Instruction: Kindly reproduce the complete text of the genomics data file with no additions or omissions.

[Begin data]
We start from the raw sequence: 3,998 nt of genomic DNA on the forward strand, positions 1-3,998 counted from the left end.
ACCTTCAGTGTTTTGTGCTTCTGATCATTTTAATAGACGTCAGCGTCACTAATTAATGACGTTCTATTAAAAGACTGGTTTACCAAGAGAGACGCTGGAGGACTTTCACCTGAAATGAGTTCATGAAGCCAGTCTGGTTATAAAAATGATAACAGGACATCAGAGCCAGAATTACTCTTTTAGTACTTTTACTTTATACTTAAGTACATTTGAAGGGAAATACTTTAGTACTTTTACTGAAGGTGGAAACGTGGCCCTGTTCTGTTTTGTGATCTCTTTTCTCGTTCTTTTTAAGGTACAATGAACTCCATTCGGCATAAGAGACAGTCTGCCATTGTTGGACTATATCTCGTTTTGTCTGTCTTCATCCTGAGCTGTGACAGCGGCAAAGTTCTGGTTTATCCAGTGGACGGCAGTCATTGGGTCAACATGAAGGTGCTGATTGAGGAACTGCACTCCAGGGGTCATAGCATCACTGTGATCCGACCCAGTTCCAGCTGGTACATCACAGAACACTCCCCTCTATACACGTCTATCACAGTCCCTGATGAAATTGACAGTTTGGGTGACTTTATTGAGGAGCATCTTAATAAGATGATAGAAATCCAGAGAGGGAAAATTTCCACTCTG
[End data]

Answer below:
We start from the raw sequence: 3,998 nt of genomic DNA on the forward strand, positions 1-3,998 counted from the left end.
ACCTTCAGTGTTTTGTGCTTCTGATCATTTTAATAGACGTCAGCGTCACTAATTAATGACGTTCTATTAAAAGACTGGTTTACCAAGAGAGACGCTGGAGGACTTTCACCTGAAATGAGTTCATGAAGCCAGTCTGGTTATAAAAATGATAACAGGACATCAGAGCCAGAATTACTCTTTTAGTACTTTTACTTTATACTTAAGTACATTTGAAGGGAAATACTTTAGTACTTTTACTGAAGGTGGAAACGTGGCCCTGTTCTGTTTTGTGATCTCTTTTCTCGTTCTTTTTAAGGTACAATGAACTCCATTCGGCATAAGAGACAGTCTGCCATTGTTGGACTATATCTCGTTTTGTCTGTCTTCATCCTGAGCTGTGACAGCGGCAAAGTTCTGGTTTATCCAGTGGACGGCAGTCATTGGGTCAACATGAAGGTGCTGATTGAGGAACTGCACTCCAGGGGTCATAGCATCACTGTGATCCGACCCAGTTCCAGCTGGTACATCACAGAACACTCCCCTCTATACACGTCTATCACAGTCCCTGATGAAATTGACAGTTTGGGTGACTTTATTGAGGAGCATCTTAATAAGATGATAGAAATCCAGAGAGGGAAAATTTCCACTCTG